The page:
For some, your guilty pleasure may be premium cigars. For others, it could be fine wines, a nice stiff drink, expensive clothes and a list of other things others would consider to be vices. For one man in Raleigh, North Carolina, is guilty pleasure is anything but a vice–it’s a way of life. Meet graffiti artist Dawood Relm, owner of sign painting and printing business Sign Scientist.
One wouldn’t expect Raleigh to be home to a man like Dawood who’s contributed so much to the world of graffiti. He began his affair with street art back in 1985 while growing up in Boston. Naming other graffiti aficionados such as SPone, Sick, Sly and Wombat as influences, Dawood had no idea that he soon would also become a part of America’s graffiti history. As he spoke to us in his Raleigh office, you could see the excitement and passion rise the more he delved into the history of the art. He excitedly presented to us The History of American Graffiti, pointing out that he was in fact a part of it.
As he flipped through the pages of the book that outlined and illustrated America’s history with what some would consider vandalism and others a gritty, expressive art form, Dawood says, “Back then, we’d just have to take wall space. We we weren’t as efficient.” Indeed, some of the older graffiti pieces displayed in the book were not as polished and clean as the art you may be accustomed to seeing today. Dawood pointed out the difference between the times, saying that back then graffiti was often illegal, thus done on the run and a bit more sloppier. Nowadays, the art is often times more accepted and embraced. He told us of how graffiti artists in the past would target trains and bus lines because that’s where your art could be seen by a bigger audience. Nowadays? Dawood named a few local businesses that he’s approached about turning their walls or property into his canvas. The times have definitely changed.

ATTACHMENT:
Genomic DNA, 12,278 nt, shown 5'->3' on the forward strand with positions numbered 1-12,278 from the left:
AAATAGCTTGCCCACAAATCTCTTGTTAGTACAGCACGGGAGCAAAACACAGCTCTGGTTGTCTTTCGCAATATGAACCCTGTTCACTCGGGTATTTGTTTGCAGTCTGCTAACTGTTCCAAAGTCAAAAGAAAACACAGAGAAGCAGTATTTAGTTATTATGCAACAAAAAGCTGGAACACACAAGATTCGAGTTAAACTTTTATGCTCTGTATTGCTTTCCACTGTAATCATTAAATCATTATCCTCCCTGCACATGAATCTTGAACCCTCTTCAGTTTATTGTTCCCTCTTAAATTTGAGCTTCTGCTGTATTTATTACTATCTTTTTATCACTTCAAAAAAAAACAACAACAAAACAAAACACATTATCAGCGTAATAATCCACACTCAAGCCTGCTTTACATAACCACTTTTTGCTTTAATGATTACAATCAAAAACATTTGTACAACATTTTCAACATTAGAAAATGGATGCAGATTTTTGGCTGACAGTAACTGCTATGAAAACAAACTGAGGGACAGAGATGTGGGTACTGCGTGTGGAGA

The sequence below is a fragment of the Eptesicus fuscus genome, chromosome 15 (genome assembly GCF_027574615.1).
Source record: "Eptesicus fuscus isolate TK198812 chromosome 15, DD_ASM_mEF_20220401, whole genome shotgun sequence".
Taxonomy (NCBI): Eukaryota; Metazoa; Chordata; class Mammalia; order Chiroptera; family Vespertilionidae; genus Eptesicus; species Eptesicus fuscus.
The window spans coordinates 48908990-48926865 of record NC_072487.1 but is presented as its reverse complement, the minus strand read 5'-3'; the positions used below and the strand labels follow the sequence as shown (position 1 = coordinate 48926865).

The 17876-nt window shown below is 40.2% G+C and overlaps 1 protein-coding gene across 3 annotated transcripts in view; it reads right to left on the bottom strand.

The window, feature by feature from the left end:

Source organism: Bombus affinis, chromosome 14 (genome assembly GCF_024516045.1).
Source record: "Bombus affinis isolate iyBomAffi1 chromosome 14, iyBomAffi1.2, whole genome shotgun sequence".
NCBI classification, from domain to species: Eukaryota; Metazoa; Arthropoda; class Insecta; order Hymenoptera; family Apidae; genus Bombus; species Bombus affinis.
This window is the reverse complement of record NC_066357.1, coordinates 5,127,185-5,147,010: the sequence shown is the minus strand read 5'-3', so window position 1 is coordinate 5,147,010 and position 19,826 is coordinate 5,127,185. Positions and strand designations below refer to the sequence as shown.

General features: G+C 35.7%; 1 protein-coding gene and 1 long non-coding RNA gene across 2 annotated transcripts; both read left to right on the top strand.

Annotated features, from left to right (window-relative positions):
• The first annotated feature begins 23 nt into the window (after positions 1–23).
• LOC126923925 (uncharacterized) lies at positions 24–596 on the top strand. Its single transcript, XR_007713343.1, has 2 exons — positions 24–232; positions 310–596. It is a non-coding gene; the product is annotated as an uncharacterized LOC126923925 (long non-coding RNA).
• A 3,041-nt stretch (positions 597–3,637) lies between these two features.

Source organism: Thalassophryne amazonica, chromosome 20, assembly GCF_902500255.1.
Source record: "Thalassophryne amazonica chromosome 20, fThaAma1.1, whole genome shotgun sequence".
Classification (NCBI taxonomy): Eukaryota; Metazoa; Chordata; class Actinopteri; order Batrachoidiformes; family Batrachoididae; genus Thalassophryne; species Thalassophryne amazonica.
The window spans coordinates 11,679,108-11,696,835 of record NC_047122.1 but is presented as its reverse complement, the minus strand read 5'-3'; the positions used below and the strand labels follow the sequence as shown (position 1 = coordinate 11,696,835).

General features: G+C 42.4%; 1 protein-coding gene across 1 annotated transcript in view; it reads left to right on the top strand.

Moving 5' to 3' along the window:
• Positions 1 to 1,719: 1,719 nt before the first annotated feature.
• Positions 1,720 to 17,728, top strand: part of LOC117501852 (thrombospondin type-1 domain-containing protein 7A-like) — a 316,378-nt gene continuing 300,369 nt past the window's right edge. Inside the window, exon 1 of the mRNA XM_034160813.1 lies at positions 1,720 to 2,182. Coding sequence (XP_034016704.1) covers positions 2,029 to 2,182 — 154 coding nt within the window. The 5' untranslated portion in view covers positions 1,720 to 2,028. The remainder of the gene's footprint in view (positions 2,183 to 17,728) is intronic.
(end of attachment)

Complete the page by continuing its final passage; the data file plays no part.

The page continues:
As we approached what we thought would be the end of the interview, our afternoon had just begun. Dawood took us to one of his works of art in the city and proceeded to give us a lesson in graffiti art that you could only get from an expert like him. He showed us a “production,” a wall done by a group of artists. Each artists contributes a “piece” which is their contribution to the overall piece. For any artist or creative person, these terms and collaborative effort probably sounds very familiar. As Dawood described each artists’ contribution to the overall production, he also talked about his own creative process.
“[It came] Freestyle. I didn’t even sketch that out first. You just see it. What happens is I’ll lay my colors out … so while I’m looking at my colors, I’ll just stand back like this and look at the wall and it will appear in my mind. You get a flash of it, it doesn’t show up in detail. I kind of see it, then I’ll start sketching it out. A lot of this stuff is muscle memory, you know what I mean? You’re just doing it. And then as you go you say, ‘Oh, I need to fix this; I need to tighten this up; I need to add a shadow there … it just kind of all happens as you go.”
Dawood also talked about the etiquette behind graffiti. He says there are two different rules related to starting a new piece. First, you don’t cover anyone’s graffiti art unless you plan on covering it completely and secondly, you have to “burn it,” meaning you have to do something better than what they did.
As we neared the end of our time with Dawood, our impression of graffiti had changed. Like any creative outlet, there’s a process and story behind that art you see tagged on the back of a building or underneath a bridge. Graffiti artists, like most creatives, work together in not what society has come to consider a gang but instead an alliance. Dawood, now a father of five who says he’s not the same as he was when he first started tagging walls back in ‘80s Boston. Nowadays, any graffiti art starts with either asking permission or in areas businesses are ok with being covered with the street art. Graffiti isn’t a vice or him acting out, he describes it as an outlet for him–a release, much like those listed at the start of the story.
Follow Dawood Relm on Instagram. Dawood works at Sign Scientist located at 1037 N. West Street, Raleigh, NC 27603 (919) 685-7641. Check out the gallery below for more of Dawood Relm’s work.